Throwback Thursday

10 years ago this month:

  • The Arkansas Supreme Court suspended a judge without pay until the end of his term for practicing law and serving as a fiduciary of an estate of someone other than a family member.  Judicial Discipline and Disability Commission v. Simes, 354 S.W.3d 72 (Arkansas 2009).
  • Approving the recommendation of the investigative panel of the Judicial Qualifications Commission, the Florida Supreme Court publicly reprimanded a judge for ordering that the victim in a domestic battery case be taken into custody.  Inquiry Concerning Bell, 23 So.3d 81 (Florida 2009).
  • Accepting a stipulation, the Florida Supreme Court publicly reprimanded a judge for forming a relationship with a former defendant in her court who was a convicted felon with substance abuse problems and using her position to assist him.  Inquiry Concerning Henderson, 22 So. 3d 58 (Florida 2009).
  • Approving a stipulation, the Florida Supreme Court publicly reprimanded a judge and fined her $25,000 for a mailer distributed during her campaign that could be interpreted as an assertion that criminal defense attorneys were contributing to her opponent’s campaign to try to obtain her opponent’s favor and that, if re-elected, her opponent might favor such contributors and their clients on the bench.  Inquiry Concerning Baker (Florida Supreme Court November 5, 2009).
  • Adopting a stipulation and joint recommendation, the Illinois Courts Commission publicly reprimanded a judge for driving while under the influence of alcohol, which resulted in an accident that damaged the other vehicle.  In re McGinnis, Order (Illinois Courts Commission November 18, 2009).
  • Agreeing with the recommendation of the Judiciary Commission, the Louisiana Supreme Court removed a judge from office for failing to decide a case on the evidence and testimony presented at trial, allowing outside influences to dictate her decision, and failing to recuse despite her relationships with the plaintiff and his attorney and the ex parte attempts of another judge to influence her decision.  In re Benge, 24 So. 3d 822 (Louisiana 2009).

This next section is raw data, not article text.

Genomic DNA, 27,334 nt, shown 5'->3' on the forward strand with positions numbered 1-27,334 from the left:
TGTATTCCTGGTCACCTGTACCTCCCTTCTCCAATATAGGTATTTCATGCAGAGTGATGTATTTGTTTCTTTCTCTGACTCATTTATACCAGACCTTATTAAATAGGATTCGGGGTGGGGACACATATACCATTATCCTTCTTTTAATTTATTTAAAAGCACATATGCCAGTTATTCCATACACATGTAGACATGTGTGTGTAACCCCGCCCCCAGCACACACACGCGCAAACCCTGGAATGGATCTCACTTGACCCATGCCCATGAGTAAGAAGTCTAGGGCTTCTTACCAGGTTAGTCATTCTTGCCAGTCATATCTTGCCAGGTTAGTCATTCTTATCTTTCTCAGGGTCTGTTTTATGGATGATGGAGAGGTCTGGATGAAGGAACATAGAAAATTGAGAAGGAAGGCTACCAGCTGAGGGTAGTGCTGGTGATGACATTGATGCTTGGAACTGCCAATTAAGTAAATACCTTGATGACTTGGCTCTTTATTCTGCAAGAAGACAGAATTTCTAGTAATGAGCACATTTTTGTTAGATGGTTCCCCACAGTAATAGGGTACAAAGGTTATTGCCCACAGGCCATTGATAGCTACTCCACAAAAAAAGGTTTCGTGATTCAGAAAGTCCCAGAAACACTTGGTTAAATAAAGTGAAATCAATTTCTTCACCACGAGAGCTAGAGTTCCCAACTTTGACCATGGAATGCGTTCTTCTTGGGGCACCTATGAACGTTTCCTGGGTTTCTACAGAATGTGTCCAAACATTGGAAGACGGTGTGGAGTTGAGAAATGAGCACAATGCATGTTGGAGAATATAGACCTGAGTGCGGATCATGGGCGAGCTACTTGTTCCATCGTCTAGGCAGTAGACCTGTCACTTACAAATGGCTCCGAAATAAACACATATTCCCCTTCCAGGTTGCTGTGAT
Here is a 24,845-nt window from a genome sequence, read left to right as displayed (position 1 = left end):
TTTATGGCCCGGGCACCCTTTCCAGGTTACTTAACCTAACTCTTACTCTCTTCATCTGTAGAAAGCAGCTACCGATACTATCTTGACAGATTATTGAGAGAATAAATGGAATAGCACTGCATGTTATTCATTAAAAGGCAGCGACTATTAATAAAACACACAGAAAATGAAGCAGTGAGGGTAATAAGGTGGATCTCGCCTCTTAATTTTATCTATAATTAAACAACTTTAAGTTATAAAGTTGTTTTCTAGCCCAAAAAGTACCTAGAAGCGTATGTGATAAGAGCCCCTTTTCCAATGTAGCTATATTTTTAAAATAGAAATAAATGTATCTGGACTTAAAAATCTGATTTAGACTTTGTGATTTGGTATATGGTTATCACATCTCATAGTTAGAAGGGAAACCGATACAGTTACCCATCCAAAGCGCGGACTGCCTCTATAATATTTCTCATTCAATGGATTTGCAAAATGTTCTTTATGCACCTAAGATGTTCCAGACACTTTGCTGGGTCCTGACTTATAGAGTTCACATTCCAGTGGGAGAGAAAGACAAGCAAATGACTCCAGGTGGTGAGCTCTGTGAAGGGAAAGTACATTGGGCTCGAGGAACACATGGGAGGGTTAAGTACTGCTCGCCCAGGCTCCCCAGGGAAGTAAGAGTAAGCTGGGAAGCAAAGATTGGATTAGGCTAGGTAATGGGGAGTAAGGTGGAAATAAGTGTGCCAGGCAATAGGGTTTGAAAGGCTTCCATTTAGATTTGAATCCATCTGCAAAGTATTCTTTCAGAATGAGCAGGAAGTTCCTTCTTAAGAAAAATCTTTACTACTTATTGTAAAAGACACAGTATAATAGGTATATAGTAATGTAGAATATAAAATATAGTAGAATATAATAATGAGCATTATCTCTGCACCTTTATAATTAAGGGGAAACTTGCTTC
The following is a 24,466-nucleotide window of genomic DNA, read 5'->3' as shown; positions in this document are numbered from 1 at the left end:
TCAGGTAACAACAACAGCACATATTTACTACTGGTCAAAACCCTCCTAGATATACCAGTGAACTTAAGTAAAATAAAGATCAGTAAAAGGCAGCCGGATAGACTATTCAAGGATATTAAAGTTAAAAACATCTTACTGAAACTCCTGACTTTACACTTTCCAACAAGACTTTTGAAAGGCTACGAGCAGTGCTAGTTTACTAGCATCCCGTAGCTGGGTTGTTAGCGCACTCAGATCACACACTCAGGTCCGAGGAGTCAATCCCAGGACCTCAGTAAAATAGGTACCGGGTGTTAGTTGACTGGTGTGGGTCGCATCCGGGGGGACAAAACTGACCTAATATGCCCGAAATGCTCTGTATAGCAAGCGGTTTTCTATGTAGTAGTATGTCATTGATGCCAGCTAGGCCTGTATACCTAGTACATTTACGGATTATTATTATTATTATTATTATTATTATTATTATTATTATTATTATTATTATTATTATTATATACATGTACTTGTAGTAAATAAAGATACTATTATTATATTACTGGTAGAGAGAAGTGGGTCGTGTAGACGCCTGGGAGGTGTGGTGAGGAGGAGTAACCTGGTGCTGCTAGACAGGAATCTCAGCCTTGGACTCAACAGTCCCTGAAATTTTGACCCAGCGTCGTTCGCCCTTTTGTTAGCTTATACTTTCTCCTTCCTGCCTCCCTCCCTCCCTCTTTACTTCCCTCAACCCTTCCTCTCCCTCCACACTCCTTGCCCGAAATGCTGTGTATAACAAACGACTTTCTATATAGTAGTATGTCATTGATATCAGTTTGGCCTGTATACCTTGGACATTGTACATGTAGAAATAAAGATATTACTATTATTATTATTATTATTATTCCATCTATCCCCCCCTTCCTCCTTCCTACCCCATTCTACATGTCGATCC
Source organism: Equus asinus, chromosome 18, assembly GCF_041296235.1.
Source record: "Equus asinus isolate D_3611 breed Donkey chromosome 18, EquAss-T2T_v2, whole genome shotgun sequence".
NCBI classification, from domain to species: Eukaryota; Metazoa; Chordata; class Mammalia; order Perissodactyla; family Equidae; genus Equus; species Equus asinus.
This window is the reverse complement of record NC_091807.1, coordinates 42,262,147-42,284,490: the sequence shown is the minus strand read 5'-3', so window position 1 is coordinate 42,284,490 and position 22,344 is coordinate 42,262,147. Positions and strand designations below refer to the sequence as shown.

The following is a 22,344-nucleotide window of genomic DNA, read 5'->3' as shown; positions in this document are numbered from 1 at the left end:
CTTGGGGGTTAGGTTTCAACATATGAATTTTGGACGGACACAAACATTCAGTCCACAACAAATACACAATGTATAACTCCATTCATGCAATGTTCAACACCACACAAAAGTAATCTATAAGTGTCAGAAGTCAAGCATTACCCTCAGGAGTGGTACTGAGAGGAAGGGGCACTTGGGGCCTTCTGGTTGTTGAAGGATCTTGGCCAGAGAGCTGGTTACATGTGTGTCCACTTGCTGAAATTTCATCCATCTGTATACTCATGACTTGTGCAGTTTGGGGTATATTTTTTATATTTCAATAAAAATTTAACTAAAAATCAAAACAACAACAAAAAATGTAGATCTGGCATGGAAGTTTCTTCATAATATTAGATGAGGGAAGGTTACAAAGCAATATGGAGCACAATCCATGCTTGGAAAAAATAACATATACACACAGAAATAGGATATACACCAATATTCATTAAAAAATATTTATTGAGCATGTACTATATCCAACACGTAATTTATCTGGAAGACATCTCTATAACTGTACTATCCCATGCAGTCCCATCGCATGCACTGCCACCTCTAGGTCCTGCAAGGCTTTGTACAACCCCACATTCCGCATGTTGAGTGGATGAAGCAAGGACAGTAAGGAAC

• Adopting the findings and recommendation of the Advisory Committee on Judicial Conduct, the New Jersey Supreme Court publicly censured a judge for using his judiciary e-mail account to communicate with his former law clerk about their romantic feelings even after the assignment judge advised him that it was inappropriate, making misleading statements to the Committee during its investigation, and making an unsolicited telephone call to the deputy public defender regarding his former law clerk’s interest in working for the office of law guardian.  In the Matter of DeBello, Order (New Jersey Supreme Court November 16, 2009).
  • Accepting an agreed statement of facts and joint recommendation, the New York State Commission on Judicial Conduct publicly admonished a non-lawyer judge for (1) serious administrative errors in 11 traffic cases and (2) transferring 2 cases from his court, disqualifying both himself and his co-judge, without his co-judge’s knowledge or consent.  In the Matter of Engle, Determination (New York State Commission on Judicial Conduct November 9, 2009).
  • The New York State Commission on Judicial Conduct publicly censured a non-lawyer judge for (1) using his judicial power to effect the arrest of a motorist and then taking action in the case; (2) imposing a lenient disposition without disclosing an ex parte communication with the defendant’s mothers; (3) granting an adjournment in contemplation of dismissal without notice to or the consent of the prosecution; and (4) presiding over cases filed by members of the police department without disclosing his close friendship with the assistant chief of police.  In the Matter of Feeder, Determination (New York State Commission on Judicial Conduct November 18, 2009).
  • Based on an agreed statement of facts and joint recommendation, the New York State Commission on Judicial Conduct publicly admonished a judge for (1) misrepresenting in campaign literature that she had been endorsed by the New York Times; (2) campaign literature that displayed a pro-tenant bias; and (3) personally soliciting contributions during her campaign for judicial office.  In the Matter of Chan, Determination (New York State Commission on Judicial Conduct November 17, 2009).
  • Accepting an agreement for discipline by consent, the South Carolina Supreme Court publicly reprimanded a former judge for embezzling public funds.  In the Matter of Allen, 685 S.E.2d 612 (South Carolina 2009).
  • Based on a formal complaint filed by the Judicial Inquiry and Review Commission, the Virginia Supreme Court publicly censured a judge for thwarting circuit court review of her order that a juvenile be remanded to secure detention without bond, forcing the juvenile to remain in secure detention for 9 days before his writ of mandamus was granted.  Judicial Inquiry and Review Commission v. Taylor, 685 S.E.2d 51 (Virginia 2009).

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